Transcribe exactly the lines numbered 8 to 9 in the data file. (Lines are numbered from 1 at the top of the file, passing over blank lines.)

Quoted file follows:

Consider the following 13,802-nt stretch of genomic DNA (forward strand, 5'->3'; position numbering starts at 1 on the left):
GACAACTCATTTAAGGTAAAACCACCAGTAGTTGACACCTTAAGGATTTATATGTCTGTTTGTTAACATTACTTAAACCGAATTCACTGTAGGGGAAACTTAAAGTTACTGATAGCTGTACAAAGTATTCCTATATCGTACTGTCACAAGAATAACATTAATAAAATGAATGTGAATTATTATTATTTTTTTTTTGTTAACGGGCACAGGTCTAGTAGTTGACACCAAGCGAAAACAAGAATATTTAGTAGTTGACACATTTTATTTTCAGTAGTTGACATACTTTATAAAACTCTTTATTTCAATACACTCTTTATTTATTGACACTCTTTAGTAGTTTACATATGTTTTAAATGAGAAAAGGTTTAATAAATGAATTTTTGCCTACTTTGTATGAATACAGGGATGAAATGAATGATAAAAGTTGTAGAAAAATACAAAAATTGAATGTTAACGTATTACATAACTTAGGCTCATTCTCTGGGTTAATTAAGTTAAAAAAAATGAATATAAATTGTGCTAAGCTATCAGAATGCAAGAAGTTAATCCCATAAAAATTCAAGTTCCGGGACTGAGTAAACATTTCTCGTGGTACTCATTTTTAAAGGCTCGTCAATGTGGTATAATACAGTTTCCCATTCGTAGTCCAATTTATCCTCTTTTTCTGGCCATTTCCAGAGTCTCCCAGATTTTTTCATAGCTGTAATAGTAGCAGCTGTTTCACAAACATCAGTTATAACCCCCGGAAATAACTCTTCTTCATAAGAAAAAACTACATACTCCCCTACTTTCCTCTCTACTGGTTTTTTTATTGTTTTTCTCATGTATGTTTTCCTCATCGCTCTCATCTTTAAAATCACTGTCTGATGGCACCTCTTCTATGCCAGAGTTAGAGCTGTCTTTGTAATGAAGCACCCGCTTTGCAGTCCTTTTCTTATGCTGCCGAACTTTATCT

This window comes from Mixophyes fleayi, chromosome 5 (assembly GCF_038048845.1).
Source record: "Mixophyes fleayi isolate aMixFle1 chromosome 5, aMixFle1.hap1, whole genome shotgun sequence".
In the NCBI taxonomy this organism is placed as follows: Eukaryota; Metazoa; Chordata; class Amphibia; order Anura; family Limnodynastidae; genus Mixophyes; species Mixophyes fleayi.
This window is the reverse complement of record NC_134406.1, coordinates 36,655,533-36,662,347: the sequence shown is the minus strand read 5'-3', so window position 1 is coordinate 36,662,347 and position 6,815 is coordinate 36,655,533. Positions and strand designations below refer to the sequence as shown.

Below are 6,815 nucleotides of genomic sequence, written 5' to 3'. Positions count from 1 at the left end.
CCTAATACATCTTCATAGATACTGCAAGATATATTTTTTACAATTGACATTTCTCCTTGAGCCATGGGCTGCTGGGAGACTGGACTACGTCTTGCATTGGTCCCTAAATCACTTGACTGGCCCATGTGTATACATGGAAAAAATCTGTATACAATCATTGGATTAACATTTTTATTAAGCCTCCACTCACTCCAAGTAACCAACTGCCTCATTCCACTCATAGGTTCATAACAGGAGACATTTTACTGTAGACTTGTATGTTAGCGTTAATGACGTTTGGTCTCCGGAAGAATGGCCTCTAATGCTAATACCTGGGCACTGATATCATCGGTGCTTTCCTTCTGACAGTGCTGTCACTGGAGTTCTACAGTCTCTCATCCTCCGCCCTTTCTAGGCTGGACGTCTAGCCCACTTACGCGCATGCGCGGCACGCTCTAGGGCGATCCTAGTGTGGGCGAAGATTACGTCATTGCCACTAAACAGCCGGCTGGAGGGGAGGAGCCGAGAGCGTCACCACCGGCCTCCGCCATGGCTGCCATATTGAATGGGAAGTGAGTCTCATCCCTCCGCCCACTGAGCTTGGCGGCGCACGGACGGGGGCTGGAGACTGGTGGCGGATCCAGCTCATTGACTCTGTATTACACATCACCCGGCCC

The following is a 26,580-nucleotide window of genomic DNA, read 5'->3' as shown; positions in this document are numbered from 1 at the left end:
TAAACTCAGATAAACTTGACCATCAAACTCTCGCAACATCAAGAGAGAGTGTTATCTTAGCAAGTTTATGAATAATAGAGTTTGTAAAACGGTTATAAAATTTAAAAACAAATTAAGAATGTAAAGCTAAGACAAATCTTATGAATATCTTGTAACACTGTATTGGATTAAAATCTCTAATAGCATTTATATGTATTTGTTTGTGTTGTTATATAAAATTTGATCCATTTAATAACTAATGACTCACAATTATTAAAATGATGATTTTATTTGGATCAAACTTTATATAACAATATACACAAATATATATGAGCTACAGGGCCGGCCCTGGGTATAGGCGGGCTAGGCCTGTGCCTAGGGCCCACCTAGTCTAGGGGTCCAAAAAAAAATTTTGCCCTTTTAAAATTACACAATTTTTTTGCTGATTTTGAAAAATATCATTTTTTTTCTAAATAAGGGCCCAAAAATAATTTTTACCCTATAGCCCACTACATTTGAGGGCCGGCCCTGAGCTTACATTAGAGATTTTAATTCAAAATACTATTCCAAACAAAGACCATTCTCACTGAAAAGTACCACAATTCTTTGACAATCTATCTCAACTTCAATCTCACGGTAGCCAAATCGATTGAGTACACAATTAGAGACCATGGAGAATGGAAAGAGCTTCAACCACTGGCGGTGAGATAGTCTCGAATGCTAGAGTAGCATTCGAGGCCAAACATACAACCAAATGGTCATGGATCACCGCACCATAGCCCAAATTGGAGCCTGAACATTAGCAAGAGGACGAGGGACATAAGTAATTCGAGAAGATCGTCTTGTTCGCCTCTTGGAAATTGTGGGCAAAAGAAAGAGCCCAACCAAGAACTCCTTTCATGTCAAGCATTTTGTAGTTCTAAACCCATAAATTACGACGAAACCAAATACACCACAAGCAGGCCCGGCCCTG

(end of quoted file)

CCTAATACATCTTCATAGATACTGCAAGATATATTTTTTACAATTGACATTTCTCCTTGAGCCATGGGCTGCTGGGAGACTGGACTACGTCTTGCATTGGTCCCTAAATCACTTGACTGGCCCATGTGTATACATGGAAAAAATCTGTATACAATCATTGGATTAACATTTTTATTAAGCCTCCACTCACTCCAAGTAACCAACTGCCTCATTCCACTCATAGGTTCATAACAGGAGACATTTTACTGTAGACTTGTATGTTAGCGTTAATGACGTTTGGTCTCCGGAAGAATGGCCTCTAATGCTAATACCTGGGCACTGATATCATCGGTGCTTTCCTTCTGACAGTGCTGTCACTGGAGTTCTACAGTCTCTCATCCTCCGCCCTTTCTAGGCTGGACGTCTAGCCCACTTACGCGCATGCGCGGCACGCTCTAGGGCGATCCTAGTGTGGGCGAAGATTACGTCATTGCCACTAAACAGCCGGCTGGAGGGGAGGAGCCGAGAGCGTCACCACCGGCCTCCGCCATGGCTGCCATATTGAATGGGAAGTGAGTCTCATCCCTCCGCCCACTGAGCTTGGCGGCGCACGGACGGGGGCTGGAGACTGGTGGCGGATCCAGCTCATTGACTCTGTATTACACATCACCCGGCCC

The following is a 26,580-nucleotide window of genomic DNA, read 5'->3' as shown; positions in this document are numbered from 1 at the left end: